The digital landscape in India has undergone major changes over the last decade – with usage growing exponentially, fuelled by mobile penetration, data costs coming down, and the innovations done by the vibrant eco-system. The Covid-19 pandemic has accelerated this adoption, with fundamental habit changing, causing a seismic shift in both knowledge and acceptance.
The ecosystem itself has changed. In infrastructure, the impact of Jio, which fundamentally got India data-enabled, is very well known. Together with this, the digital start-ups have shifted in their behaviour as well.
The biggest shift is around the end-user being put in the centre, and collaborations between providers to give a “one-stop” solution, rather than companies working independently and the client needing to go to different places.
Phase I: Copy And Paste
In the initial days of the digital revolution, all the “new” companies followed mostly the FCTI model – First Copy Then Improve. The models were essentially copying what was done in offshore markets, and launching in India, with/without any modification customised for India. This phase was of course fuelled by the huge amounts that were poured in by the VC firms – where cash burn to acquire clients was the mantra. As one of the famous founders said, it was “go big or go home”.
Client habit changes were nothing more than cash discounts – experience and profitability be damned. The surviving players from this era are of course mega-size at present – valuation notwithstanding.
Phase II: Search Niches
The next phase were players who were trying to solve for genuine India centric issues. But each of them were solving a narrow problem, a slice.
In fintech, the biggest change here was of course around digital payments. Which was not brought about by the start-ups, but by the introduction of UPI.
So while you do a transaction through multiple interfaces (apps), the backbone is really UPI. These, of course, have meant that a lot of players working on “digital wallets” pretty much do not have a business model anymore – but they are loath to admit and continue to burn VC money.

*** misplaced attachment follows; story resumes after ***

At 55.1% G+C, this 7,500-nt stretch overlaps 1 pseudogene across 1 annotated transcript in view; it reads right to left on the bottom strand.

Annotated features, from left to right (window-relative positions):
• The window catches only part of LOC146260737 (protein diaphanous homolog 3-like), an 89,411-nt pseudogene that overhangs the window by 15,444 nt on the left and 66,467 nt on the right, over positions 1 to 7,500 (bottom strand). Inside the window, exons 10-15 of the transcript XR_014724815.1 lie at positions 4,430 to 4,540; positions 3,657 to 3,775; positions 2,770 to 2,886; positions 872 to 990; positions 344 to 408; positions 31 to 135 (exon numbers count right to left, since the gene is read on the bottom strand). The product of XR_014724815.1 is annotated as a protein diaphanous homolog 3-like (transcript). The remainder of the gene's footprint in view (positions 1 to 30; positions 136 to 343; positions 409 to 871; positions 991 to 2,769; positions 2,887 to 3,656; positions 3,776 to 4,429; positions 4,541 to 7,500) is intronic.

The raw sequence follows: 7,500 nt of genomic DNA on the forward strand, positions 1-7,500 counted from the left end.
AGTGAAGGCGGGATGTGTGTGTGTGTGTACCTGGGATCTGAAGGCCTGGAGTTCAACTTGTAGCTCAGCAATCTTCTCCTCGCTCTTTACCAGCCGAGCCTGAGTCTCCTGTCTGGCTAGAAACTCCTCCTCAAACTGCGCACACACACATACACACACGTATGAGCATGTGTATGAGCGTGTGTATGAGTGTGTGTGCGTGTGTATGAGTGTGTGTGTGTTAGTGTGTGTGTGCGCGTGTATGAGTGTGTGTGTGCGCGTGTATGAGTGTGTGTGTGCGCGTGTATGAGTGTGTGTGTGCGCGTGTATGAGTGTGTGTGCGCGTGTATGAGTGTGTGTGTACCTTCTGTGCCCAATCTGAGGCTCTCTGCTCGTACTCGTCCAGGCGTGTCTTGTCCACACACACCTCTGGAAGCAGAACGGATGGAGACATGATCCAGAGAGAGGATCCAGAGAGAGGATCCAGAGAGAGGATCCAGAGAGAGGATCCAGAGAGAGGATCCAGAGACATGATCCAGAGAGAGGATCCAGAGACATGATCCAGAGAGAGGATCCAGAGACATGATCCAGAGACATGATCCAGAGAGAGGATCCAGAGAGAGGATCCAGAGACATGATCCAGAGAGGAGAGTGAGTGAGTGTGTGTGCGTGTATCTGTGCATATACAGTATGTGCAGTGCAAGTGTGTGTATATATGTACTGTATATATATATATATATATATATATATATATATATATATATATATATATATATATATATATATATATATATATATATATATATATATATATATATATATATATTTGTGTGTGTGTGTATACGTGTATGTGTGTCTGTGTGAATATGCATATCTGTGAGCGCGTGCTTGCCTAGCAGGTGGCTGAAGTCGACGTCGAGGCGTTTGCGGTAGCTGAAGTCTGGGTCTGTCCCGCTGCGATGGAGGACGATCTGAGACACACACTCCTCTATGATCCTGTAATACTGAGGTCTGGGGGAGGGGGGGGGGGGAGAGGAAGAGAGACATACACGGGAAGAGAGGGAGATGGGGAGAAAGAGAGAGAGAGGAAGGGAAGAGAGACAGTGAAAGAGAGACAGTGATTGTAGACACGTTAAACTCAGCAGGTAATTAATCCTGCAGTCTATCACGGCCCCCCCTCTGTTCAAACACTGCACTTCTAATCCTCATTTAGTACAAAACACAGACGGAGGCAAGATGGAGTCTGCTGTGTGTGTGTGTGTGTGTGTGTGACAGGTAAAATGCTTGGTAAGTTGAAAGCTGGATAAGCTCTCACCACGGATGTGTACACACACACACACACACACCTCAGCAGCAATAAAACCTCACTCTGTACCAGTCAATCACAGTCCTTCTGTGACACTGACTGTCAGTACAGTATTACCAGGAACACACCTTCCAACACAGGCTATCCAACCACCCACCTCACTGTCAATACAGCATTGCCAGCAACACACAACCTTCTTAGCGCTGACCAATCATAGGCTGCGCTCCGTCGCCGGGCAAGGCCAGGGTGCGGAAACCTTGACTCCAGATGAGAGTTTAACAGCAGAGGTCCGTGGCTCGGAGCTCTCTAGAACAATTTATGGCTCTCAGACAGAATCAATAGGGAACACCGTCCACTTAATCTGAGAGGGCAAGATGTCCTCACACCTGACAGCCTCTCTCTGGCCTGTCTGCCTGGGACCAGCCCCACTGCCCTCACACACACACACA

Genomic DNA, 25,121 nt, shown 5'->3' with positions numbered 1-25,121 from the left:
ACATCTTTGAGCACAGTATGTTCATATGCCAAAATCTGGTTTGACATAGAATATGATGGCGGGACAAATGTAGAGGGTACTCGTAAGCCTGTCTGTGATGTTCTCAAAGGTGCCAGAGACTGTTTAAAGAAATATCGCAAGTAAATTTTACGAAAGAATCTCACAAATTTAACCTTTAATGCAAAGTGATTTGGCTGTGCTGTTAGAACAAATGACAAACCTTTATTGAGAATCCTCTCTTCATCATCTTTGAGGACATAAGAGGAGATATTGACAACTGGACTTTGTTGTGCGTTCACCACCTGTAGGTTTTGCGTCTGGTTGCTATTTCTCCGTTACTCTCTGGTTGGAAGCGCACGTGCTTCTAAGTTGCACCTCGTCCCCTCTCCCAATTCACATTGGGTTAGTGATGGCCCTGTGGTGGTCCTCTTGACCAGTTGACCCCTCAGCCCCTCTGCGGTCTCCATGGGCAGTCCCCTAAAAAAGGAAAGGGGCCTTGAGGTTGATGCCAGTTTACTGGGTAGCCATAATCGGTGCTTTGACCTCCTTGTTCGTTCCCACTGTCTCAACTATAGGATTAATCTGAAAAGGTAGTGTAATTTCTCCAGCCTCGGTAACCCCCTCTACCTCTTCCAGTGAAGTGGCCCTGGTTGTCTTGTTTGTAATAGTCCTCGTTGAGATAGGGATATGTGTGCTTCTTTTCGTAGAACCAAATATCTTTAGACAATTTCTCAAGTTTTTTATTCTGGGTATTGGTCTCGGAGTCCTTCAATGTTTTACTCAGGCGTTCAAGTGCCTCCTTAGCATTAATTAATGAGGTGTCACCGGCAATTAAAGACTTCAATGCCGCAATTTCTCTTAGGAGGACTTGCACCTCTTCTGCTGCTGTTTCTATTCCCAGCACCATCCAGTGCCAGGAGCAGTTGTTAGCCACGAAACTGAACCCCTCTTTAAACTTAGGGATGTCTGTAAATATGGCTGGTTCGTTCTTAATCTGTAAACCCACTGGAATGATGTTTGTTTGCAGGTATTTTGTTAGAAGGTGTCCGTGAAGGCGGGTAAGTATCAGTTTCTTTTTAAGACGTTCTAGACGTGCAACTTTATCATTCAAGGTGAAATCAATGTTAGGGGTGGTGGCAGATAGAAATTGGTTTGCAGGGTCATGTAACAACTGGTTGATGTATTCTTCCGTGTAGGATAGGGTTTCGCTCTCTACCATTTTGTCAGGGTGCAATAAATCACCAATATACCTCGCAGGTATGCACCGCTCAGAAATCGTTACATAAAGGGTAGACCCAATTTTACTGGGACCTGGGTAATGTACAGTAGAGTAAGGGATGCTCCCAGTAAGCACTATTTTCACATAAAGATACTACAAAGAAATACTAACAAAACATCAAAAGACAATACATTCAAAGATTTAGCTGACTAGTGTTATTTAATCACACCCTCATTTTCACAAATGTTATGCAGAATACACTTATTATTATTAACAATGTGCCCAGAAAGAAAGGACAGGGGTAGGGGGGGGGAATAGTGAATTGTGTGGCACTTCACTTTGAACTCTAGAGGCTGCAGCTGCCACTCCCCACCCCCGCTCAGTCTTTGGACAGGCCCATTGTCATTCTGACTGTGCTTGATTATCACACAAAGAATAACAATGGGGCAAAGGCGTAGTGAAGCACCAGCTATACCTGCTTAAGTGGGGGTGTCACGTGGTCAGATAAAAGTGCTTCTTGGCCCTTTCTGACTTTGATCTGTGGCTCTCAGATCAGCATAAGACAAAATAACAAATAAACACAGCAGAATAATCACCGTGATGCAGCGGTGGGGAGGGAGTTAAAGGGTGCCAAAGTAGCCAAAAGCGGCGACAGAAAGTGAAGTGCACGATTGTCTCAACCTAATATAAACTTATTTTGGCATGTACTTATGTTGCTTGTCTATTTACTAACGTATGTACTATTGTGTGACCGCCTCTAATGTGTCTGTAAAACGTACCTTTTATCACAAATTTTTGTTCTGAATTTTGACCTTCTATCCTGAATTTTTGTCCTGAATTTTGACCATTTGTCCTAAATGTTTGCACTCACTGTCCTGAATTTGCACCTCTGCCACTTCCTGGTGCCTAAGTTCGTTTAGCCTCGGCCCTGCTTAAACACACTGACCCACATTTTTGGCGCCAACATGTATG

Phase III: What ALL Can I Do For You?
We are now seeing the third phase – Collaboration that puts the client (end-user) firmly in the center, and various companies working together to give a seamless solution. Putting needs together and offering solutions to the bundle.
This is especially true for fintech companies.
Let’s take a very recent example to illustrate this.
As an investor, what you want is a seamless way to interact with your advisor, and execute everything that will fulfil your goals. As per most advisors today, diversification, and accessing opportunities offshore, is a must – to not only reduce risks, but also improve on returns.
The great example of collaboration is by a fintech called Smallcase. They are using the superb infrastructure built by Zerodha to link active equity advisors that help retail investors access specific “stock baskets” and execute on the same – rather than depending on tips, or worse still, the constant barrage of some of the Business news channels propounding the deal of the day.
Simply put, it allows companies to work on their respective strengths – this provides a cheaper, more resilient, and of course more innovative and adaptive solution.
An example of this is Cloud Computing – the services that AWS or Azure offers allows a user to focus on their experience, rather than worry about the infrastructure. You want to see the content on Netflix – not worry about where they are hosting, or how they can get it to you seamlessly on-demand (btw Netflix is hosted on AWS).
The above actually helps end-users – quality improves, while costs and risk reduce. Solutions being provided means better adoption, and long term habit changes (like, will you ever go back to cable TV now?).
Which actually leads to companies creating value – being able to generate cash, and not burn cash by throwing money and discounts. And this virtuous cycle results in further improvement for end-user – YOU!